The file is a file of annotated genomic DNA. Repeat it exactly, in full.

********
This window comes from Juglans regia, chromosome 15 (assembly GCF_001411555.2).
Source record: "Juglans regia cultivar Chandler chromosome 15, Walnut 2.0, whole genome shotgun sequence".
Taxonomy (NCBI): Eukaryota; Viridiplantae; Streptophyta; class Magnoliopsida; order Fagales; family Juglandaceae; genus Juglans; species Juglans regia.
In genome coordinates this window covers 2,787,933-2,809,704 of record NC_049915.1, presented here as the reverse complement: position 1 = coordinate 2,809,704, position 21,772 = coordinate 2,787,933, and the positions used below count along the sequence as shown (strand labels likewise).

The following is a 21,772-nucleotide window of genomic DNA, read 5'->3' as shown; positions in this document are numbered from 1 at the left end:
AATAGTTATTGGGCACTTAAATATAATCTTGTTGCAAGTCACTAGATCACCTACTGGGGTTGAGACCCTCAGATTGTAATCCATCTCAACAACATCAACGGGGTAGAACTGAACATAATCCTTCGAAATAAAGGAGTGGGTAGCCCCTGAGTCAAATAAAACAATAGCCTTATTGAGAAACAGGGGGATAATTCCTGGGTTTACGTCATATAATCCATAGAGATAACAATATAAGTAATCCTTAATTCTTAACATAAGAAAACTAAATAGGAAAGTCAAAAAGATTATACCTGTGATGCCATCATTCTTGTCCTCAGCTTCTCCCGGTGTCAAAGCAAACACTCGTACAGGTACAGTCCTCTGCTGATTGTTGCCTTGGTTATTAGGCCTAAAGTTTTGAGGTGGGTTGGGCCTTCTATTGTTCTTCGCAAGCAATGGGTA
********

This window comes from Juglans regia, chromosome 15 (assembly GCF_001411555.2).
Source record: "Juglans regia cultivar Chandler chromosome 15, Walnut 2.0, whole genome shotgun sequence".
Taxonomy (NCBI): Eukaryota; Viridiplantae; Streptophyta; class Magnoliopsida; order Fagales; family Juglandaceae; genus Juglans; species Juglans regia.
In genome coordinates this window covers 2,787,933-2,809,704 of record NC_049915.1, presented here as the reverse complement: position 1 = coordinate 2,809,704, position 21,772 = coordinate 2,787,933, and the positions used below count along the sequence as shown (strand labels likewise).

The following is a 21,772-nucleotide window of genomic DNA, read 5'->3' as shown; positions in this document are numbered from 1 at the left end:
AATAGTTATTGGGCACTTAAATATAATCTTGTTGCAAGTCACTAGATCACCTACTGGGGTTGAGACCCTCAGATTGTAATCCATCTCAACAACATCAACGGGGTAGAACTGAACATAATCCTTCGAAATAAAGGAGTGGGTAGCCCCTGAGTCAAATAAAACAATAGCCTTATTGAGAAACAGGGGGATAATTCCTGGGTTTACGTCATATAATCCATAGAGATAACAATATAAGTAATCCTTAATTCTTAACATAAGAAAACTAAATAGGAAAGTCAAAAAGATTATACCTGTGATGCCATCATTCTTGTCCTCAGCTTCTCCCGGTGTCAAAGCAAACACTCGTACAGGTACAGTCCTCTGCTGATTGTTGCCTTGGTTATTAGGCCTAAAGTTTTGAGGTGGGTTGGGCCTTCTATTGTTCTTCGCAAGCAATGGGTA